Lakey protests, pointing out that “nonviolent struggle has also been used to overthrow regimes that were part of the US empire,” as in the case of Pinochet’s Chile. Nonviolent tactics have been used throughout history by a great variety of interests. But we are talking about Gene Sharp and AEI. AEI reports from the late 1980s and 1990s emphasize Sharp and colleagues consulting with activists from non-allied countries like Burma, China (plus Taiwan and Tibet), and the Soviet Union — not Chile, where leftists were resisting Pinochet, the murderous US-backed tyrant installed after the CIA-backed overthrow of the elected democratic socialist Salvador Allende. Nor does Lakey offer any evidence that Sharp or AEI were instrumental in the anti-Pinochet struggle.
Lakey also suggests that AEI’s training of Palestinian activists is proof Sharp was willing to buck US geopolitical priorities. But over his career, Sharp met not only with Palestinians, but also with top-ranking members of the Israel Defense Forces (IDF). According to nonviolent action scholar Maria Stephan, the IDF ended up using Sharp’s ideas to quash the First Intifada. Similarly, Sharp and AEI’s work on South Africa was consistent with Reagan-era foreign policy.
Gene Sharp’s Neoliberal Politics
What explains Gene Sharp and the Albert Einstein Institution’s pattern of choices? In “Change Agent,” I show they are consistent with Sharp’s neoliberal worldview, which was defined by anxiety about the supposedly inherent “violence” of “centralized State power.”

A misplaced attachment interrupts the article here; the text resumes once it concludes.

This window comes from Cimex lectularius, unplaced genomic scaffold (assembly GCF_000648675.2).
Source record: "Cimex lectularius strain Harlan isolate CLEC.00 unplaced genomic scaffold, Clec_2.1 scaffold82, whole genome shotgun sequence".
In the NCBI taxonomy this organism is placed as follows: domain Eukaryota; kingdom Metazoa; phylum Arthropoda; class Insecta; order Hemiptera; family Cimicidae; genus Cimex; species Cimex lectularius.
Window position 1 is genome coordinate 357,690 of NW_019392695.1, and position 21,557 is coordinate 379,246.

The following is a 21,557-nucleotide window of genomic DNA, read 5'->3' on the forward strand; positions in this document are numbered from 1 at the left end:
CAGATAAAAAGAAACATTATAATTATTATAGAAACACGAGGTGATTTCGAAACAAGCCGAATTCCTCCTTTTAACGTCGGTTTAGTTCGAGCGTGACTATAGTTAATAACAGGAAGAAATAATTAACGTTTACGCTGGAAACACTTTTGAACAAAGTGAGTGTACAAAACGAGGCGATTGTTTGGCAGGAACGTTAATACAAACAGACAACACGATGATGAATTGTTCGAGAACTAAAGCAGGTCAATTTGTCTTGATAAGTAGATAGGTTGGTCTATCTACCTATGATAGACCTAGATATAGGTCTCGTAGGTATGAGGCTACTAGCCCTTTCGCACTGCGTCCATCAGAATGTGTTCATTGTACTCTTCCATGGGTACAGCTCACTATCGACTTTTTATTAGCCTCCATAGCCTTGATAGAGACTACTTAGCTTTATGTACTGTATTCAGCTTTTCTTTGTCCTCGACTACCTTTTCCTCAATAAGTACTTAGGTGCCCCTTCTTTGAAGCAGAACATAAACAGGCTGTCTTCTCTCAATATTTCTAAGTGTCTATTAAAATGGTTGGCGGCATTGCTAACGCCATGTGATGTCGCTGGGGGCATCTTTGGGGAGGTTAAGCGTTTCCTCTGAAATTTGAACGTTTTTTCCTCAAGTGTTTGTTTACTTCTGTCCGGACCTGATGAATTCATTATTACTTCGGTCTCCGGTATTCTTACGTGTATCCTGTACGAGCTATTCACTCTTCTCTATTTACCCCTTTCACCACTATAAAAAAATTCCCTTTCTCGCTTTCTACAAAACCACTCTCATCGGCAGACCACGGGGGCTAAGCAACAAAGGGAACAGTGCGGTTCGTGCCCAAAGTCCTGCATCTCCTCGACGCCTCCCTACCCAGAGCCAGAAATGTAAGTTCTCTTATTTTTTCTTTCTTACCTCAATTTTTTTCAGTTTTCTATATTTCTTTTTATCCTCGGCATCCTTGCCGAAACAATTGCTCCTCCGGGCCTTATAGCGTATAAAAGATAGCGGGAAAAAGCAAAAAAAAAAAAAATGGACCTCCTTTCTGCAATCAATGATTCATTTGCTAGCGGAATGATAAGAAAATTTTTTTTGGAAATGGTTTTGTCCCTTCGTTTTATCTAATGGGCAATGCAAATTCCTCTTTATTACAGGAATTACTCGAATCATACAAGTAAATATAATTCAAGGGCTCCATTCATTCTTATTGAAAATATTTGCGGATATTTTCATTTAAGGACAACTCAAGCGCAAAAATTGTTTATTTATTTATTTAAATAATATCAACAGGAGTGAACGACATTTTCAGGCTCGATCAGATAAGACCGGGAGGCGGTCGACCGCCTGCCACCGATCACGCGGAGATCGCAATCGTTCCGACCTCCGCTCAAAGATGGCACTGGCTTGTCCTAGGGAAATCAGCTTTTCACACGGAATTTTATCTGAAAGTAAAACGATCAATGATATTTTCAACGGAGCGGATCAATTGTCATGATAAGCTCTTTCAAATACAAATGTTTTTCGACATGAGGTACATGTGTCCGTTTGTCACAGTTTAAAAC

Lakey claims I am wrong, that I am “forc[ing] Sharp to weigh in” on questions Sharp did not seek to answer, unfairly “teasing out inferences from his writings.”
Sharp’s politics are ascertainable throughout his whole body of work. But of particular note is Social Power and Political Freedom, a 400-page political treatise Sharp published in 1980, with Thatcher and Reagan in the background. The thesis of this book is a critique of “centralized State power,” as expressed through things like “State ownership,” state “regulation” and “controls” over the economy, and all those political strategies that “rely upon the State to make needed social and economic changes.” Sharp opposed “centralized State power” because he thought it the key source and vector of violence in the modern world. The book’s introduction was written by a powerful libertarian senator, Mark Hatfield, a latter-day Ron Paul. As Senator Hatfield summarizes in the introduction:
Sharp’s vision and apprehension of the criminal realities of centralized government are foremost in importance. In this work [Sharp] pragmatically describes the resulting institutionalized violence that spews from centralized government, whether that government is ruled by self-appointed or elected officials — war, dictatorships, genocide, and systems of social oppression will always follow.